“The best thing that general manager Paul Holmgren can do as he develops his strategy for the offseason is stand back, take a deep breath, and ignore Mr. Snider. It’s not that, as the only owner of the franchise throughout its 45-year existence, he doesn’t deserve to be a part of the process.
The problem is that he’s a fan too.
Ed Snider wants the team to ‘win now’ probably more than anyone in Philadelphia, but when he gives Holmgren directions, it’s most likely based on emotional decisions. He’s not the type of guy that’s going to review the list of available free agents and evaluate them based on age, health, offensive zone starts, CORSI rating, etc. He’s the type to say, ‘I want Shea Weber by any means necessary.’ “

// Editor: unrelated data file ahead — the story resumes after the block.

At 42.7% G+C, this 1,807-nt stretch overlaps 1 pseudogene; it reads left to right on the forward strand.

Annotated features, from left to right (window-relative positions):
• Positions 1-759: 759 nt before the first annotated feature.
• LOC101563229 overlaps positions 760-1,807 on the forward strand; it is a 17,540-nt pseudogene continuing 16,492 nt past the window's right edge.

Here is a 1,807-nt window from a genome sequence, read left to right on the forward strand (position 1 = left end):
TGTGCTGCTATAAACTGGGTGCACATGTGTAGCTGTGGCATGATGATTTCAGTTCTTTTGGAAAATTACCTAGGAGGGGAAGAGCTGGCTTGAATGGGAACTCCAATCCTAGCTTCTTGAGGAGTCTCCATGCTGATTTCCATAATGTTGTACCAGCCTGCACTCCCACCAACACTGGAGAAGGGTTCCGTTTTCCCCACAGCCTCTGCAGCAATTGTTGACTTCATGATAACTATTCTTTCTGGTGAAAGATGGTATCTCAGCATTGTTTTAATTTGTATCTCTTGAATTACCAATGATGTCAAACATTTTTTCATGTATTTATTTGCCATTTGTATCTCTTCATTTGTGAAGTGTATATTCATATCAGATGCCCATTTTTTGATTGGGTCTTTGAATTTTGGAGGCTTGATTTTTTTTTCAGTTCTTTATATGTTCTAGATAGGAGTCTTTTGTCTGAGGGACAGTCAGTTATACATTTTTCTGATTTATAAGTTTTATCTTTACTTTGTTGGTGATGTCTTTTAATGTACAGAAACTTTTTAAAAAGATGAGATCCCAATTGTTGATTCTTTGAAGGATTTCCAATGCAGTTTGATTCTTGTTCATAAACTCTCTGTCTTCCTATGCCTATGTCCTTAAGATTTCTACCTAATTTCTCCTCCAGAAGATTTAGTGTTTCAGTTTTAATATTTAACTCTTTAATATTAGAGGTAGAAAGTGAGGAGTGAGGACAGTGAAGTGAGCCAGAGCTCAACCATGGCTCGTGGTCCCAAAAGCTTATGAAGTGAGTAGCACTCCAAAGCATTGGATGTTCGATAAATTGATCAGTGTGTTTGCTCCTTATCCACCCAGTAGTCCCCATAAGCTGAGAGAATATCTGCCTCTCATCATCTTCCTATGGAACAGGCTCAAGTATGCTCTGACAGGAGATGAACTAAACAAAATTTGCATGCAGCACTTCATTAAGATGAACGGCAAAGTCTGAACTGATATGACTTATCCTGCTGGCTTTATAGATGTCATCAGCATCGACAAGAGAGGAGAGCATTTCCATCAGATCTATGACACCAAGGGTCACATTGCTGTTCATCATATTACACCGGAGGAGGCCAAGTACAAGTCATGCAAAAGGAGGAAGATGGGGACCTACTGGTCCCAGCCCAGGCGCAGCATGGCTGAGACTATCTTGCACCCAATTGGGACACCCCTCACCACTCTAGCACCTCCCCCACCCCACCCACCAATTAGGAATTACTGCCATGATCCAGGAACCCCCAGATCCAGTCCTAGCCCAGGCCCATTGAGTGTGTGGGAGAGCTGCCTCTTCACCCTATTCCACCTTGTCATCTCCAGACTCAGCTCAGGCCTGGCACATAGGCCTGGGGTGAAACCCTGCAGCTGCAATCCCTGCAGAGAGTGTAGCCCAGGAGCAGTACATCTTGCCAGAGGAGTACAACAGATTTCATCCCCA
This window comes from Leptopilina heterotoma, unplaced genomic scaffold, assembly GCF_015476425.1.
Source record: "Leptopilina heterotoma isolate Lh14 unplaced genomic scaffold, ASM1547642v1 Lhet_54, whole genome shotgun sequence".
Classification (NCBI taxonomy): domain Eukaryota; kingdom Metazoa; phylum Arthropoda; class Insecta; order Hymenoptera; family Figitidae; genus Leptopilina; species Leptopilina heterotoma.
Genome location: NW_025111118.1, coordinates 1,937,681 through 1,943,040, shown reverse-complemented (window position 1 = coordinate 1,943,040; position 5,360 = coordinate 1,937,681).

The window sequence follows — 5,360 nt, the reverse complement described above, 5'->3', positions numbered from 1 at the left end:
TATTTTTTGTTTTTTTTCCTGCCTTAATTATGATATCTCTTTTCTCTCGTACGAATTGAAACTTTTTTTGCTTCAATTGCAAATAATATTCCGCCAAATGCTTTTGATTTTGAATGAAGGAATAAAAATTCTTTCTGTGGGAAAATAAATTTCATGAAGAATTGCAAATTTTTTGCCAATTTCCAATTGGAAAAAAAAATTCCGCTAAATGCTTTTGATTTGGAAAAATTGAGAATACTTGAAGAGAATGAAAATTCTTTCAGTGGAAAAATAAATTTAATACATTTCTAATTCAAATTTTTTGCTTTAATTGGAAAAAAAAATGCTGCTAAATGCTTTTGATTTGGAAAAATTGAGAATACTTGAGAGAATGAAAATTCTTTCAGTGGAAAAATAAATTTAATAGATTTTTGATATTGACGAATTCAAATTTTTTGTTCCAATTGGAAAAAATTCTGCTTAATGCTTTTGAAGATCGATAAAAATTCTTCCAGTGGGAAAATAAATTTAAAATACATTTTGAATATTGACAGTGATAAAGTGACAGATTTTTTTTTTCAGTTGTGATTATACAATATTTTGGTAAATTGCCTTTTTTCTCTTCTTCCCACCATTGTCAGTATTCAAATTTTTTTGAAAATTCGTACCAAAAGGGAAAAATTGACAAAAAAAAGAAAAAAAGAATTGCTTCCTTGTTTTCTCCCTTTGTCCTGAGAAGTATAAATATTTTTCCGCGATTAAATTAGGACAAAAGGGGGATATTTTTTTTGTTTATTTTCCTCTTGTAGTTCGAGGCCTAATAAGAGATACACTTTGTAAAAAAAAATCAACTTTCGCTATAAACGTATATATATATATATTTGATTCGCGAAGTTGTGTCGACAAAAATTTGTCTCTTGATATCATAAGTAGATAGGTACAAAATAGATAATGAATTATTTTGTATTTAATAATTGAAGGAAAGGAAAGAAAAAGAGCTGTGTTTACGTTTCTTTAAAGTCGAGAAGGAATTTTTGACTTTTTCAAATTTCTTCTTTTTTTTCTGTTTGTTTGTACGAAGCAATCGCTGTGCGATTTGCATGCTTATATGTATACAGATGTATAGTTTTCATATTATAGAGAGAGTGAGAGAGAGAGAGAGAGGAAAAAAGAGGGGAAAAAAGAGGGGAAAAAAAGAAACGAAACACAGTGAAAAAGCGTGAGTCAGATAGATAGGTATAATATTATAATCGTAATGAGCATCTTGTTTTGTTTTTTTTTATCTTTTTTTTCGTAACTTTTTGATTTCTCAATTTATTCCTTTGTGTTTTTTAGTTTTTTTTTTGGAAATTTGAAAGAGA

Snider absolutely deserves criticism for the direction that the team is headed, but the amount of resentment frothing from the fanbase and media isn’t completely justified.
The kill floor that is the Philadelphia mainstream media “press conference” isn’t the right place to be having this kind of conversation. As much as Snider’s tone during that exchange has been written about, the reporter came in with a loaded question following a very obviously difficult decision.
Peter Laviolette never played for the Philadelphia Flyers. He was never drafted by the Flyers. When the team became complacent under John Stevens at the beginning of the 2009-10 NHL season, the Flyers went with someone completely outside of their “inner circle” who had an excellent coaching pedigree and a Stanley Cup under his belt.
The casual observer may have looked at that team and their 13-11-1 record and figured, “Well, obviously they’re the suckiest bunch of sucks that ever sucked.” But lo and behold, that team came within two games of winning the Stanley Cup.